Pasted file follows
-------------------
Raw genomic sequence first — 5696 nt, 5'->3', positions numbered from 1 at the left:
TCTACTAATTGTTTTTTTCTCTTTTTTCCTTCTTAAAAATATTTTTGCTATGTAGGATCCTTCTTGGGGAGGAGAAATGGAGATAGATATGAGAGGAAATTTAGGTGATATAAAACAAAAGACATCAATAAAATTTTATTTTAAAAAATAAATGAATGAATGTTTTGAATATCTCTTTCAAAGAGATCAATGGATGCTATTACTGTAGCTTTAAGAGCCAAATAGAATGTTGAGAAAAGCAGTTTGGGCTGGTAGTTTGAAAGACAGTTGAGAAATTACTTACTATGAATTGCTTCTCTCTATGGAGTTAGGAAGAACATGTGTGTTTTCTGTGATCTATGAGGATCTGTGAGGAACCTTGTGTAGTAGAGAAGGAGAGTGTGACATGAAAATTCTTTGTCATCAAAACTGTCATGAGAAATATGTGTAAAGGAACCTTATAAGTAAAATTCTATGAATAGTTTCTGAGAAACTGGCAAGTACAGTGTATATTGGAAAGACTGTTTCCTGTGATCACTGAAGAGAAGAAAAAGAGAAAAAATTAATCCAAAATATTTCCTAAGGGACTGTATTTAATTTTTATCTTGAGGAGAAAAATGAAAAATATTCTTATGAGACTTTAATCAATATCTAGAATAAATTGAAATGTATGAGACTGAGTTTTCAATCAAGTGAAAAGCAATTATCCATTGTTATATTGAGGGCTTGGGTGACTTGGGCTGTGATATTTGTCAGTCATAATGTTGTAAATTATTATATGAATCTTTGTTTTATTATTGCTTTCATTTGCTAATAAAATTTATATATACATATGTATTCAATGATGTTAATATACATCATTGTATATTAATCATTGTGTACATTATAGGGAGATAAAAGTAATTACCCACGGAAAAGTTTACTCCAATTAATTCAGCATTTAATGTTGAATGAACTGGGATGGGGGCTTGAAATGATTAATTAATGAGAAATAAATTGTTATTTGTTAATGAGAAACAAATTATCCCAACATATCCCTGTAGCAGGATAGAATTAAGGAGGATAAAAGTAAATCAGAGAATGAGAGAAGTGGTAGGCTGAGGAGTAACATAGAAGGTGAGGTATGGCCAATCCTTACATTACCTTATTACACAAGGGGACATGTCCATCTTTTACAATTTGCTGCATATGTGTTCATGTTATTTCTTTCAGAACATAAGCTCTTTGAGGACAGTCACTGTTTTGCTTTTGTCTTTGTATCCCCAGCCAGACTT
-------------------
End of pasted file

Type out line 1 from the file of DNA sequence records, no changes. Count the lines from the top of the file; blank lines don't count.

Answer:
Raw genomic sequence first — 5696 nt, 5'->3', positions numbered from 1 at the left: